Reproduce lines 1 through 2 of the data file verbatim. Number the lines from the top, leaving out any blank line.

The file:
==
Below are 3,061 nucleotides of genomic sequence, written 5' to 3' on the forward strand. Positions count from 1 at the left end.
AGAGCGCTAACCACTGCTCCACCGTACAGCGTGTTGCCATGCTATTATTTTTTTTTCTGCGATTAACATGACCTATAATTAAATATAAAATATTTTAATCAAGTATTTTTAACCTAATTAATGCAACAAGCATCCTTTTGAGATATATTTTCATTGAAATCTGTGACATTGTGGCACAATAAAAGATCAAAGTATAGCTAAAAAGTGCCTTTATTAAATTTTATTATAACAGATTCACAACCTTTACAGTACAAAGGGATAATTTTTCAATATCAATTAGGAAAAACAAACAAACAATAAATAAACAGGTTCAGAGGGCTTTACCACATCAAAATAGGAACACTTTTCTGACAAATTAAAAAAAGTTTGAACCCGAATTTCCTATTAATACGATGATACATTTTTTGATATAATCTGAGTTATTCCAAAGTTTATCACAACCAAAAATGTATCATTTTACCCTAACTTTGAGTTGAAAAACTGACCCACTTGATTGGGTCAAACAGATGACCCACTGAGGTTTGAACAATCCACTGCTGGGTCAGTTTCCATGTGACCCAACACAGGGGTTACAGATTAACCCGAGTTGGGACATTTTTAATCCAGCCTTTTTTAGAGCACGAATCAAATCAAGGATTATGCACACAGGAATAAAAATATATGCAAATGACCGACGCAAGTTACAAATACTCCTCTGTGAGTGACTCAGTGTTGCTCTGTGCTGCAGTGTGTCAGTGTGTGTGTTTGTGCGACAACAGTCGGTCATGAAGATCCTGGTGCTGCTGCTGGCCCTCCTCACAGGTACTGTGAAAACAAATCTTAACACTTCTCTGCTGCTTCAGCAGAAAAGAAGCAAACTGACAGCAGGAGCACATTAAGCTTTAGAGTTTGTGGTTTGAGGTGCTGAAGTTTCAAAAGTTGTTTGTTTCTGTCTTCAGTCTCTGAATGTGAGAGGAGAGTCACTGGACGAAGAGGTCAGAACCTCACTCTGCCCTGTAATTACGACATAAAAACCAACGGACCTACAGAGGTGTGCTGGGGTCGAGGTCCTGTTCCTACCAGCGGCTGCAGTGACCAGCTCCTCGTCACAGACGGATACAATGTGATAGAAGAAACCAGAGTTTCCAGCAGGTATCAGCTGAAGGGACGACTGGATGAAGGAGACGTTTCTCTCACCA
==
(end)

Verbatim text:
Below are 3,061 nucleotides of genomic sequence, written 5' to 3' on the forward strand. Positions count from 1 at the left end.
AGAGCGCTAACCACTGCTCCACCGTACAGCGTGTTGCCATGCTATTATTTTTTTTTCTGCGATTAACATGACCTATAATTAAATATAAAATATTTTAATCAAGTATTTTTAACCTAATTAATGCAACAAGCATCCTTTTGAGATATATTTTCATTGAAATCTGTGACATTGTGGCACAATAAAAGATCAAAGTATAGCTAAAAAGTGCCTTTATTAAATTTTATTATAACAGATTCACAACCTTTACAGTACAAAGGGATAATTTTTCAATATCAATTAGGAAAAACAAACAAACAATAAATAAACAGGTTCAGAGGGCTTTACCACATCAAAATAGGAACACTTTTCTGACAAATTAAAAAAAGTTTGAACCCGAATTTCCTATTAATACGATGATACATTTTTTGATATAATCTGAGTTATTCCAAAGTTTATCACAACCAAAAATGTATCATTTTACCCTAACTTTGAGTTGAAAAACTGACCCACTTGATTGGGTCAAACAGATGACCCACTGAGGTTTGAACAATCCACTGCTGGGTCAGTTTCCATGTGACCCAACACAGGGGTTACAGATTAACCCGAGTTGGGACATTTTTAATCCAGCCTTTTTTAGAGCACGAATCAAATCAAGGATTATGCACACAGGAATAAAAATATATGCAAATGACCGACGCAAGTTACAAATACTCCTCTGTGAGTGACTCAGTGTTGCTCTGTGCTGCAGTGTGTCAGTGTGTGTGTTTGTGCGACAACAGTCGGTCATGAAGATCCTGGTGCTGCTGCTGGCCCTCCTCACAGGTACTGTGAAAACAAATCTTAACACTTCTCTGCTGCTTCAGCAGAAAAGAAGCAAACTGACAGCAGGAGCACATTAAGCTTTAGAGTTTGTGGTTTGAGGTGCTGAAGTTTCAAAAGTTGTTTGTTTCTGTCTTCAGTCTCTGAATGTGAGAGGAGAGTCACTGGACGAAGAGGTCAGAACCTCACTCTGCCCTGTAATTACGACATAAAAACCAACGGACCTACAGAGGTGTGCTGGGGTCGAGGTCCTGTTCCTACCAGCGGCTGCAGTGACCAGCTCCTCGTCACAGACGGATACAATGTGATAGAAGAAACCAGAGTTTCCAGCAGGTATCAGCTGAAGGGACGACTGGATGAAGGAGACGTTTCTCTCACCA